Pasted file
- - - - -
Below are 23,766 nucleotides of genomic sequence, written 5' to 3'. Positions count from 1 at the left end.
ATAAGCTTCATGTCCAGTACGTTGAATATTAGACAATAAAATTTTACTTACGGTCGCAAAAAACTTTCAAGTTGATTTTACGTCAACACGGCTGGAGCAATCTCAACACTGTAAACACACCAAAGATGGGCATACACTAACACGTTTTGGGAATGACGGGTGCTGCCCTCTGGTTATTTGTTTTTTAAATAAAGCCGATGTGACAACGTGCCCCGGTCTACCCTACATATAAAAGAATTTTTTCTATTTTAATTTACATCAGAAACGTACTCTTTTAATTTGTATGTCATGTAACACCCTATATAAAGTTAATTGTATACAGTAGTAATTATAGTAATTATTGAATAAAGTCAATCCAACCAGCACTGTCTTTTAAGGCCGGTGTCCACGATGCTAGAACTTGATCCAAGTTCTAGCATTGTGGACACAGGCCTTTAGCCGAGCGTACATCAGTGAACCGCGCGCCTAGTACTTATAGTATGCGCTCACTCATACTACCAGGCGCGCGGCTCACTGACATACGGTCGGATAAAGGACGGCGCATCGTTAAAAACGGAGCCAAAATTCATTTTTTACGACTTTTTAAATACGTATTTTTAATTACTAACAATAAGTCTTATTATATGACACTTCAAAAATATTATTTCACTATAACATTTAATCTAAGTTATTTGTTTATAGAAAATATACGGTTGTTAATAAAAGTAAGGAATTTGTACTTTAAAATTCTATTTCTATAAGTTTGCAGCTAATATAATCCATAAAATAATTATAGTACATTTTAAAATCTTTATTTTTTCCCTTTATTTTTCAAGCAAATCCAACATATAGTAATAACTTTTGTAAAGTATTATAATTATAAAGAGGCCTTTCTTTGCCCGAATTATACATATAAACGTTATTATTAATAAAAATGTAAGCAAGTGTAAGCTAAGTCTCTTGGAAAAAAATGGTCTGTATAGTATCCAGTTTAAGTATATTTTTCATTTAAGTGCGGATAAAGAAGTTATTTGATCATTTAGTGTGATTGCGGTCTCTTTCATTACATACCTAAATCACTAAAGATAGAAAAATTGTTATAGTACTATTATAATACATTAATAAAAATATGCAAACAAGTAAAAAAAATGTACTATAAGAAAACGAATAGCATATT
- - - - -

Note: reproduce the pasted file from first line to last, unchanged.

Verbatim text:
Below are 23,766 nucleotides of genomic sequence, written 5' to 3'. Positions count from 1 at the left end.
ATAAGCTTCATGTCCAGTACGTTGAATATTAGACAATAAAATTTTACTTACGGTCGCAAAAAACTTTCAAGTTGATTTTACGTCAACACGGCTGGAGCAATCTCAACACTGTAAACACACCAAAGATGGGCATACACTAACACGTTTTGGGAATGACGGGTGCTGCCCTCTGGTTATTTGTTTTTTAAATAAAGCCGATGTGACAACGTGCCCCGGTCTACCCTACATATAAAAGAATTTTTTCTATTTTAATTTACATCAGAAACGTACTCTTTTAATTTGTATGTCATGTAACACCCTATATAAAGTTAATTGTATACAGTAGTAATTATAGTAATTATTGAATAAAGTCAATCCAACCAGCACTGTCTTTTAAGGCCGGTGTCCACGATGCTAGAACTTGATCCAAGTTCTAGCATTGTGGACACAGGCCTTTAGCCGAGCGTACATCAGTGAACCGCGCGCCTAGTACTTATAGTATGCGCTCACTCATACTACCAGGCGCGCGGCTCACTGACATACGGTCGGATAAAGGACGGCGCATCGTTAAAAACGGAGCCAAAATTCATTTTTTACGACTTTTTAAATACGTATTTTTAATTACTAACAATAAGTCTTATTATATGACACTTCAAAAATATTATTTCACTATAACATTTAATCTAAGTTATTTGTTTATAGAAAATATACGGTTGTTAATAAAAGTAAGGAATTTGTACTTTAAAATTCTATTTCTATAAGTTTGCAGCTAATATAATCCATAAAATAATTATAGTACATTTTAAAATCTTTATTTTTTCCCTTTATTTTTCAAGCAAATCCAACATATAGTAATAACTTTTGTAAAGTATTATAATTATAAAGAGGCCTTTCTTTGCCCGAATTATACATATAAACGTTATTATTAATAAAAATGTAAGCAAGTGTAAGCTAAGTCTCTTGGAAAAAAATGGTCTGTATAGTATCCAGTTTAAGTATATTTTTCATTTAAGTGCGGATAAAGAAGTTATTTGATCATTTAGTGTGATTGCGGTCTCTTTCATTACATACCTAAATCACTAAAGATAGAAAAATTGTTATAGTACTATTATAATACATTAATAAAAATATGCAAACAAGTAAAAAAAATGTACTATAAGAAAACGAATAGCATATT